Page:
By Cathy Kilroe-Smith
My life in St Francis is brilliant, some would even call it privileged. I have a soft bed and am never cold at night, my belly is always full and best of all, I am loved. My favourite activities are beach walks, runs on the Wildside and going to Nippers with my mom.
But, things haven’t always been this good – one could even say I had quite a rough start. My dad left before I was born. My guess is that he was a handsome bloke, athletic and popular with the ladies. Definitely prolific – my resemblance to many of my peers is uncanny. Mom, on the other hand, wasn’t in great shape. From what I remember, feeding my brothers and I really tired her out. Sometimes she was even too exhausted to lift her head and then her milk ran dry.
Thankfully, we lived alongside a busy road and there was often an assortment of tidbits we could scavenge. It was quite scary with cars constantly whizzing past, but if you were quick and could get there before the pigs or chickens, you could find some worthwhile scraps.
All in all, not an ideal upbringing. I missed my mommy and was constantly hungry. I hated sleeping in the mud and being chased by people with sticks. I felt homeless.
But then everything changed. A lady with a crown of golden curls and a soft voice came into our lives. She wrapped us in a warm blanket and then gave us the most delicious food. At first, I was skeptical. Why would this human be so kind to us? It didn’t take long before the pain in my tummy got the better of me. How could I turn down good grub, a warm bed and the occasional belly rub?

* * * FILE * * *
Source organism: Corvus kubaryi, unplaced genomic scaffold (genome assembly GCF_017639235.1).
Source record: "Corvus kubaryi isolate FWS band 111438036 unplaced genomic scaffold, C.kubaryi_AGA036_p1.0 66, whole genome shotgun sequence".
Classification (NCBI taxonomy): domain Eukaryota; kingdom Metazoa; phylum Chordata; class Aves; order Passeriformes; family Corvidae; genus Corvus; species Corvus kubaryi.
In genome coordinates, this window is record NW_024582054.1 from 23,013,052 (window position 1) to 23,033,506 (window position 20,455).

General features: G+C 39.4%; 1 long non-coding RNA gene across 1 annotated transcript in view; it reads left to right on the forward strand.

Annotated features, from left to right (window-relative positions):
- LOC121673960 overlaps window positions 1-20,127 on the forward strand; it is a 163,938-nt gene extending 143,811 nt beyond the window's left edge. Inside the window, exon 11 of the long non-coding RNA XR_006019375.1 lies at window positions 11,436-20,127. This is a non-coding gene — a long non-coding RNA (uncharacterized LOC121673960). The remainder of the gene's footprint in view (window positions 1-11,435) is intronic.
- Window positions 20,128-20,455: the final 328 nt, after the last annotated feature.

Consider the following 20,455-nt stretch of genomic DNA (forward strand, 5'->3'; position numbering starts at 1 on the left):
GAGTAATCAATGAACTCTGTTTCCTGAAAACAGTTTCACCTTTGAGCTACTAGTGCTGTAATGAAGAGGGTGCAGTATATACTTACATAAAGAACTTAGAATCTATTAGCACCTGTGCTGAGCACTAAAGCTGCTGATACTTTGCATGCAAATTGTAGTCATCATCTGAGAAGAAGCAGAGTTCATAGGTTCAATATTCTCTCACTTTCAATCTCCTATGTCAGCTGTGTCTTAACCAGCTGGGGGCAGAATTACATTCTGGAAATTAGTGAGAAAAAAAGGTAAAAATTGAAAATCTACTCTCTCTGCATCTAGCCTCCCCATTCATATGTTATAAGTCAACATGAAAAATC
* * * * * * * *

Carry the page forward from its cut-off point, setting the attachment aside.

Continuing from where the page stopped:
At first, my brothers and I all got to stay together. Happy to be together, we played hard and slept on top of each other. Then, one day, we got all cleaned up, piled in a basket and taken to a very noisy market. For hours, we were passed from hand to hand – my belly has never gotten so much attention! By lunchtime, I was exhausted and fell asleep in the arms of a little girl with dark hair.
When I woke up, my brothers were nowhere to be seen. I was at a new place with new smells. Next thing I knew, I was being given the once over by a tan Africanis named Penny. At first, I don’t think she liked me very much and she just sniffed around me. But, it didn’t take long before she succumbed to my charm. She taught me things nobody else could; she showed me where to do my business, how to make a noise when someone walks past, how to sit and look sweet when mom has treats, and best of all, what to do when mom is mad (and this happened a lot in the beginning).
Mom had soft couch and one day when she was out, I started chewing on the corner of a cushion. It felt so good. Before I knew it, I had demolished all of the cushions and found myself surrounded by soft white fluff. The more I flicked my head, the more stuff came out. It was such fun! Unfortunately, mom was really mad and nearly sent me back to Seavista. Penny came to the rescue and showed me how to look up at her with my ears up and a little bit of the whites of my eyes showing. It never fails to charm her and, in no time, I was back in her good books.
Mom says I am calming down, but I think I am just relaxing. Finally, I am home.
So St Francis, if you ever see a black Africanis running around with a smaller (but much faster) tan Africanis, be sure to stop and give us a cuddle. We have a surplus of love and affection to pass on and you are guaranteed to walk away feeling special.